Ratio 17 (3):241-255 (2004)
|Abstract||Derek Parfit's combined-spectrum argument seems to conflict with epistemicism, a viable theory of vagueness. While Parfit argues for the indeterminacy of personhood, epistemicism denies indeterminacy. But, we argue, the linguistically based determinacy that epistemicism supports lacks the sort of normative or ontological significance that concerns Parfit. Thus, we reformulate his argument to make it consistent with epistemicism. We also dispute Roy Sorensen's suggestion that Parfit's argument relies on an assumption that fuels resistance to epistemicism, namely, that 'the magnitude of a modification must be proportional to its effect.'|
|Keywords||Epistemicism Indeterminacy Metaphysics Vagueness Parfit, D|
|Through your library||Configure|
Similar books and articles
J. Burgess (2001). Vagueness, Epistemicism and Response-Dependence. Australasian Journal of Philosophy 79 (4):507 – 524.
Dan López de Sa (2006). Is 'Everything' Precise? Dialectica 60 (4):397–409.
Mario G.’Omez-Torrente (2002). Vagueness and Margin for Error Principles. Philosophy and Phenomenological Research 64 (1):107-125.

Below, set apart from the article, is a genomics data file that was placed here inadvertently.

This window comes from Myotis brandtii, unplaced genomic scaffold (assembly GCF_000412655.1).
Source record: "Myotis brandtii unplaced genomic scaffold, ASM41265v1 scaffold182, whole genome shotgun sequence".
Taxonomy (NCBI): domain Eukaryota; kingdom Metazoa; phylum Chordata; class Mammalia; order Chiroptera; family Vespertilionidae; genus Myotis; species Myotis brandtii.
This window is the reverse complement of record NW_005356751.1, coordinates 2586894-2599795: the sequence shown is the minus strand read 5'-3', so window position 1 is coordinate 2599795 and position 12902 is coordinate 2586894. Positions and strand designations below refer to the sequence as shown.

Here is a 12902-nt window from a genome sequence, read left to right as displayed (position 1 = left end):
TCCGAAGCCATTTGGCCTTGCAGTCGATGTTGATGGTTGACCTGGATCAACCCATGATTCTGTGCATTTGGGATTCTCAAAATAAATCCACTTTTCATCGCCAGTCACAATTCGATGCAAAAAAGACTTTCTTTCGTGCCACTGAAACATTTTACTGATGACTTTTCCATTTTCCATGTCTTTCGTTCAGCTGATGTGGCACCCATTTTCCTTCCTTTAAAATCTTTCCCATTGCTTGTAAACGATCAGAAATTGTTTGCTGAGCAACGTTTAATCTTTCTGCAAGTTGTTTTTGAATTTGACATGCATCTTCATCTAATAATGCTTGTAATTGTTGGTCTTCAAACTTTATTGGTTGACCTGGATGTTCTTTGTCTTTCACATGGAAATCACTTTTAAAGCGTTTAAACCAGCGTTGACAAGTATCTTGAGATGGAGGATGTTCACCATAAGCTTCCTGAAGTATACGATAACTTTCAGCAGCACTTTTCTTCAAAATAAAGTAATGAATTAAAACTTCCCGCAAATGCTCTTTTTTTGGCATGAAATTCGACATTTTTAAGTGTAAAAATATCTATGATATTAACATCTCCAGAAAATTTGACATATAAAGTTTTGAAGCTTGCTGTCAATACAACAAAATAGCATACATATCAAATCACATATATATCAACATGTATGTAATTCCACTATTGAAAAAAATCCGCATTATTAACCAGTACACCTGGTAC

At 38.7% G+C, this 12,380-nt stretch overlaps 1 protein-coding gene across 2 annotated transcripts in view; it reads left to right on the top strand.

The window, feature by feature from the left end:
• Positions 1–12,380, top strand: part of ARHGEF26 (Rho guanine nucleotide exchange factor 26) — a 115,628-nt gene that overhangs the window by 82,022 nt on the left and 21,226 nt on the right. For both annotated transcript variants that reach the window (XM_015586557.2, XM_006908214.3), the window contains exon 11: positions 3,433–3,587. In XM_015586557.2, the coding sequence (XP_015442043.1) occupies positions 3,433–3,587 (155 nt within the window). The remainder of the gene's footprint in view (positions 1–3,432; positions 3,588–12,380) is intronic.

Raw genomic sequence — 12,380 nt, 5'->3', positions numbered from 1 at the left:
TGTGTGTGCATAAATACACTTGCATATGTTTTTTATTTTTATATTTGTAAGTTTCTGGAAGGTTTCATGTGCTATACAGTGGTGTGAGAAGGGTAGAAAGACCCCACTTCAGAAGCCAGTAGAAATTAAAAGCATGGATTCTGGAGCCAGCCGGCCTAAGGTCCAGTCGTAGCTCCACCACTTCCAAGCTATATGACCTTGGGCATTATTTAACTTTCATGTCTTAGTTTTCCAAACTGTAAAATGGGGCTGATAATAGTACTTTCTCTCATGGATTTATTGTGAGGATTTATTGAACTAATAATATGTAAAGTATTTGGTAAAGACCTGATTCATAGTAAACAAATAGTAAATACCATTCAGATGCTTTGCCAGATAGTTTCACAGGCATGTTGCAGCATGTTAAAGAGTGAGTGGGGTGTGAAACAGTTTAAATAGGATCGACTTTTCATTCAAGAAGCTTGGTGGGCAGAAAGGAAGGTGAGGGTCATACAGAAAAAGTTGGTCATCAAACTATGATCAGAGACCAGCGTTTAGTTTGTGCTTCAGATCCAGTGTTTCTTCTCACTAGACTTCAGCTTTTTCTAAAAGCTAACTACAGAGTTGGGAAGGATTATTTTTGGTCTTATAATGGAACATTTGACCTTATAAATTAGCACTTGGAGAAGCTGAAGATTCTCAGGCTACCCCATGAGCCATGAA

Mario Gómez-Torrente (2002). Vagueness and Margin for Error Principles. Philosophy and Phenomenological Research 64 (1):107-125.
Roy A. Sorensen (2000). A Vague Demonstration. Linguistics and Philosophy 23 (5):507-522.
John MacFarlane (2010). Fuzzy Epistemicism. In Richard Dietz & Sebastiano Moruzzi (eds.), Cuts and Clouds. Vaguenesss, its Nature and its Logic. Oxford University Press.
David Enoch (2007). Epistemicism and Nihilism About Vagueness: What's the Difference? Philosophical Studies 133 (2):285 - 311.
Stuart Rachels Torin Alter (2004). Epistemicism and the Combined Spectrum. Ratio (3):241-255.
Added to index2009-01-28
Total downloads30 ( #40,824 of 549,062 )
Recent downloads (6 months)3 ( #25,703 of 549,062 )
How can I increase my downloads?